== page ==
What is RTD not doing that it should be?

Right now RTD has statutory restrictions that makes it harder to tweak the parking cost at parking structures. And it’s basically so low that some of these outlying parking spots are essentially for your suburban riders that are using expensive parking facilities that your urban riders are subsidizing. So looking at whether or not we can change that statute to free up the district to tweak some of the parking costs could really be providing a new revenue source.

So you would lobby to change the state law forcing park-and-rides to offer free parking?

Yes, having a fair amount of exposure to state legislators, through my work with the party, and on my run, that’s something that I think would be a challenge worth taking on.

What is RTD’s role in the city and the region, in your opinion?

Obviously we want to take the cars of f the road, but more than that, it’s empowering people. It’s a way to empower people to live in places they can afford, get to work, get to school, get to nutritious food sources. It should be a device that empowers people. And, you know, it should be something that makes Denver more enticing for businesses to locate to as well. It’s empowering people, empowering the region to grow smarter.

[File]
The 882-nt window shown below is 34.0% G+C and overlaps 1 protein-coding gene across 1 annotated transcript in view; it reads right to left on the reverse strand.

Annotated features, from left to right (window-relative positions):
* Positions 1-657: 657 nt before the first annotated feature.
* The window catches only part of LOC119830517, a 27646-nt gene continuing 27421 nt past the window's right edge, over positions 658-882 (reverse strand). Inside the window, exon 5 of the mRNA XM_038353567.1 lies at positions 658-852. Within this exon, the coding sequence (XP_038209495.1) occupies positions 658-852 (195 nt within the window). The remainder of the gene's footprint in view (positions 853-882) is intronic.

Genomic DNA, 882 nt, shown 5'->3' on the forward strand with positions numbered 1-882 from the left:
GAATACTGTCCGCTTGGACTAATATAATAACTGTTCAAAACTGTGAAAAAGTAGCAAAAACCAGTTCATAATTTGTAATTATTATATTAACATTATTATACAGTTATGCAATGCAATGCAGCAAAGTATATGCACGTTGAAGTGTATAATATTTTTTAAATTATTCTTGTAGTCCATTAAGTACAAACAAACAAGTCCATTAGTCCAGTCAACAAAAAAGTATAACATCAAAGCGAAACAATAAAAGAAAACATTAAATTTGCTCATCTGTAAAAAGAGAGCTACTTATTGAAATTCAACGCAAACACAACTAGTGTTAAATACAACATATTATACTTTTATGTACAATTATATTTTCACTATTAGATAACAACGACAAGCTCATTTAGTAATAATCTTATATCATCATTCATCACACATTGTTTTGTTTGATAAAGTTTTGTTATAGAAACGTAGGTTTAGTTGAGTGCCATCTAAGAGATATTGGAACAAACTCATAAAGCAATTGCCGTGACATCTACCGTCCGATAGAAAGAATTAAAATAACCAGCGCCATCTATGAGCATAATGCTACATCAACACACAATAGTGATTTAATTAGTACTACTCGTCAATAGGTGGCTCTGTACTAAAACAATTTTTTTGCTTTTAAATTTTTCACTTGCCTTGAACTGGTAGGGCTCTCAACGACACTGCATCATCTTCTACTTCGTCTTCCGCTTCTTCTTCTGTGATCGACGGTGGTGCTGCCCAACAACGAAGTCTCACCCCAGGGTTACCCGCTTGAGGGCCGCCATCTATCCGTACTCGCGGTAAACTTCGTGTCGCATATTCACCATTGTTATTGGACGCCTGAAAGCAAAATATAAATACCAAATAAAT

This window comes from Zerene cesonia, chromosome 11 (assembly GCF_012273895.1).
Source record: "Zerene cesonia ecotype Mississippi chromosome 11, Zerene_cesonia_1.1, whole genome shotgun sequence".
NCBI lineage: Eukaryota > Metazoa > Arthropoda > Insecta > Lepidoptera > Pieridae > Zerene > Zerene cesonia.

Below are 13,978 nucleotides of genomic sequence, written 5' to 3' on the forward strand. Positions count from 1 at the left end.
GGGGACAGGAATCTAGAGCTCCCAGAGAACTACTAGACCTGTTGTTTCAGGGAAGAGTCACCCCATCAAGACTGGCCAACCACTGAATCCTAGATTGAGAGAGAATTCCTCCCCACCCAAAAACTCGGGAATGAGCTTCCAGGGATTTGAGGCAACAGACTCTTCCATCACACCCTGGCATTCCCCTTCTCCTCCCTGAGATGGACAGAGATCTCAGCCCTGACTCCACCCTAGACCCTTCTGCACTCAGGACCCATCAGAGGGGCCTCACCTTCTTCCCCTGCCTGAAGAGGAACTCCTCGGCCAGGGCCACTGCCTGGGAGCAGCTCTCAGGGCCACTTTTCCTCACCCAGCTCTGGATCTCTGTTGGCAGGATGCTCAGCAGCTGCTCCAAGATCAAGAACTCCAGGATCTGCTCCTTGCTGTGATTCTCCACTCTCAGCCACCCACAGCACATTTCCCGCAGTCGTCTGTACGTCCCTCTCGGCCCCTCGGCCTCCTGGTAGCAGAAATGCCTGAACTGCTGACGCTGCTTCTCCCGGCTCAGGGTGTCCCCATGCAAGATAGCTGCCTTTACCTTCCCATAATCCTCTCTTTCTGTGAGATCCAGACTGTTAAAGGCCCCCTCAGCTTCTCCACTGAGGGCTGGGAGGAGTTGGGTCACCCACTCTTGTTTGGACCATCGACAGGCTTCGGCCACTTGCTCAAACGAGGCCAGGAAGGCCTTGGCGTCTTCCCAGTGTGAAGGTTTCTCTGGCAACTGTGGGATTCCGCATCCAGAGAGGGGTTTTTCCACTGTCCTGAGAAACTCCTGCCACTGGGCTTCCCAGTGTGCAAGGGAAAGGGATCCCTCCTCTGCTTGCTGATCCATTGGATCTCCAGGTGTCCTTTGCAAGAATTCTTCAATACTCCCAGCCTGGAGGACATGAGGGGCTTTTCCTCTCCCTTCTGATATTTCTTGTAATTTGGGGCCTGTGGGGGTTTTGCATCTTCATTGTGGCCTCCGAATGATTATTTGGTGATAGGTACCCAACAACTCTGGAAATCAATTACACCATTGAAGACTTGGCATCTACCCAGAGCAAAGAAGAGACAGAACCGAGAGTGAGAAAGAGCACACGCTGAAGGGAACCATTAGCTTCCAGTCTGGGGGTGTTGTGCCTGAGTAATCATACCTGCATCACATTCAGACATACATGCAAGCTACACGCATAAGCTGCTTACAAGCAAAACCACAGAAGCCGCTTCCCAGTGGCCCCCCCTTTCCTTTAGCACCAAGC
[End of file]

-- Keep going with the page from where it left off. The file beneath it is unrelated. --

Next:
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The boundaries of District A. Map: RTD

Is it RTD’s responsibility to grow ridership?

I think it’s board members’ responsibility to push RTD in that direction, yeah.

What else can you do to drive up ridership, make transit an enticing thing that’s competitive with the automobile?

Obviously, look at the frequency of routes so people know they’re not gonna be waiting half an hour, an hour for the routes they want to use a lot — that’s gonna be part of it. Fares are only 13 percent of the RTD budget. So making sure that our fares aren’t deterring people, that they don’t have to carry a whole lot of change to get on the bus. Modernizing the payment system. And then, whether it’s the modern amenities you see in certain systems — WiFi on buses and trains, making people want to ride is a win-win for everybody.

Obviously there’s a lot of people who are purely reliant on public transit. We need to make life easy for them, and we need to make it easy to choose into public transit. It’s a thing that improves people’s lifestyle and can improve our society — making it clear that public transit is patriotic. It’s not just your Ford F-150s that are a symbol of freedom.